Thursday, October 29, 2015

Review of "The Builders" by Daniel Polansky

There is no doubt we are living in a second Golden Age of speculative fiction.  The number of titles produced so high and spread across such a variety of sub-genres, in fact, it’s impossible for anyone to read all that comes available in science fiction and fantasy each month, let alone year.  Quantity not often equaling quality, the bulk of new material is, unfortunately, superfluous.  Where the majority of pulp from the 30s and 40s was lost to time, e-pulp of the current Golden Age is thus likely to go the same direction.

This is a long way of saying Daniel Polansky’s 2015 “The Builders” (Tor) is e-pulp.  It has color and punch, but so quickly dissolves into nothing.  Polanksy himself calling the novella a “one-note joke” derived from “adolescent sensibilities,” his story of gun-slinging animals who get revenge on a depraved city leader is as lite as speculative fiction gets. 

Kung Fu Panda meets Mean Streets, “The Builders” features Bonsoir the wisecracking French stoat, Boudica the doe-eyed sniper possum, Cinnabar the quick-draw salamander, Barley the heavy-gunner badger, Gertrude mole, and Elf the lame owl who team up under the cool, calm guidance of the Captain (a disfigured mouse) to get their final revenge on evil Mephetic skunk.  Bullets flying fast and furious against hordes of rats and lackeys, the Garden will never be the same.

What is the Garden?  Well, that is a question for Polansky, as well.  As simple and direct as plot and characters are, the setting is less so. The novella reads like a comic book without backgrounds to the panels.  Characters and dialogue bubbles occupy the space, but almost nothing is added to provide a layer of atmosphere or mood beyond—save the stabs at humor; “…well, let’s just say creatures who voiced that misimpression tended not to do so ever again.  Creatures who voiced that misimpression tended, generally speaking, not to do anything ever again.”  Otherwise, the reader’s imagination has trouble locating a story canvas.  Mine jumped from hints at Mexican deserts to glimpses of the backstreets of NYC, but never found anything concrete to lock onto, leaving me to wonder, what is the Garden?  Comic books need a setting, just like this novella.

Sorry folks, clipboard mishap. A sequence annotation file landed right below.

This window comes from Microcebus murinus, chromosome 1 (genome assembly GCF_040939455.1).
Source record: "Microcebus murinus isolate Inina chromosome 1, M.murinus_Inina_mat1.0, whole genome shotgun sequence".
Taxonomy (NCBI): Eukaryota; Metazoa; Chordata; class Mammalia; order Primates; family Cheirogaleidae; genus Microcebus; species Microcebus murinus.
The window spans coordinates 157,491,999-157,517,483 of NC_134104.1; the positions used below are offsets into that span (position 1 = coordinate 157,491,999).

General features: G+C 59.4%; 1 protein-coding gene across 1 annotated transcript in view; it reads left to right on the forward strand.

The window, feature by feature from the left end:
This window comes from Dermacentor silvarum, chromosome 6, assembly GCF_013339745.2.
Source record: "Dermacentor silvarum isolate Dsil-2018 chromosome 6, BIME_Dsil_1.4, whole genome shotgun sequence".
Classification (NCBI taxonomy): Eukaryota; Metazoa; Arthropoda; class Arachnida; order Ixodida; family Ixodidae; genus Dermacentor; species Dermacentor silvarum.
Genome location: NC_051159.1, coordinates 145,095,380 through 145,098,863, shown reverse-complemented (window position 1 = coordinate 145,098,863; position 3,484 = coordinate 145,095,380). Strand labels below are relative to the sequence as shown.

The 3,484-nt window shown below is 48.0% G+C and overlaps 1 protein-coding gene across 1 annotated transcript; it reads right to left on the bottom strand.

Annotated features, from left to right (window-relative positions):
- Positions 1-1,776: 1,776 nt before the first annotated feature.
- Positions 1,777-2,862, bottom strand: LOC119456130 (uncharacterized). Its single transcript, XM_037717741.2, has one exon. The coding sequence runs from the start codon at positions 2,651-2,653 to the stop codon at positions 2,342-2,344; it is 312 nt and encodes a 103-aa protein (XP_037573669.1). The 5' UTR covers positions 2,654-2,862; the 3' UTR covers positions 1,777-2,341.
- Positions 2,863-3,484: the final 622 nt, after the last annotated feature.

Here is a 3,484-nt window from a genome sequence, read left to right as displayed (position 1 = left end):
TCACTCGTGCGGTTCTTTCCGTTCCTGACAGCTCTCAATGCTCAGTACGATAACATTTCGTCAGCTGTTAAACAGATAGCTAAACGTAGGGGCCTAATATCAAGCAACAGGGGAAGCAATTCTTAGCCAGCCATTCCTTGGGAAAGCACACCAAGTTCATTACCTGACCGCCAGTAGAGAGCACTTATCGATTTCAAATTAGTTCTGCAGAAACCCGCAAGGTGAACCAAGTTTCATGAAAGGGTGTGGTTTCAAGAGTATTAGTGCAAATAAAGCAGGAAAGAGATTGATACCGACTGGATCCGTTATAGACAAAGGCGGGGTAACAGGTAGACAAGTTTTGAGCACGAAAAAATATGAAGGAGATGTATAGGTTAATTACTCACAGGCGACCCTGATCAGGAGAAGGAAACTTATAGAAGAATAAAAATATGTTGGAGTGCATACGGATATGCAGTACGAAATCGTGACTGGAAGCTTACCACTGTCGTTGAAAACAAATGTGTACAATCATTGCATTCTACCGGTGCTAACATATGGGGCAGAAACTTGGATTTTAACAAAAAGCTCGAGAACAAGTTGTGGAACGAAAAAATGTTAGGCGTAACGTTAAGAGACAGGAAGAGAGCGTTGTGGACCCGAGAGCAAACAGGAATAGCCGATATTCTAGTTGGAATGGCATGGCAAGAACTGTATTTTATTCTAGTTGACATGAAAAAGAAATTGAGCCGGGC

We can’t stop there, unfortunately; there are further issues with character and backstory.  The introduction of each of the good guys is as classic as can be; dynamic mini-chapters are devoted to each as they converge, which works very well.  In contrast, the baddies suddenly exist; a sentence here and a sentence there in introduction.  Thus, when the inevitable showdown occurs, something is missing.  The showdown precisely where tension exists in stories of such caliber, baddies need to occupy the page as fully as the goodies to complete the whole.  Hurting worse, the novella’s backstory, despite being the nexus for Captain and his crew’s vendetta, is allowed to slowly peter out.  Were it built up, it would have emphasized the reader’s dislike of the baddies, in turn further heightening the tension.  Generally speaking, a good setup paves the way to other successes.  But “The Builders’” lack thereof means by the time the climax arrives, there is only partial interest.  And the prose, well, it could have used more bite implementing the storyteller’s voice to likewise build interest, but I digress.

As for the novella’s title, I don’t know to say except that I can think of a few better—not perfect, but better.  “Captain’s Revenge,” “Tooth and Clawville,” “Vendetta in the Garden,” or “Fedoras and Fangs” all do a better job of capturing the essence of the material.  Looking only at title, “The Builders” could be an educational cartoon on Nick Jr.

In the end, “The Builders” is at times a fun and funny gangster animal fantasy, while at others stereotypical Hollywood crime figures superimposed on animals spouting B-movie dialogue.  It’s finishable.  Polansky puts plenty of fire in pace and plot.  But by and large, the novella fits right in with the other e-pulp currently being pumped out by mainstream genre publishing, which is too bad as there was potential for more. Another 30-40 pages would have rounded out character, backstory, and setting, and at least made a solid entry into the world of story attempted.  For a significantly better example of how to do warring rodents with richness and character, see Brian Jacques’ delightful Redwall series.

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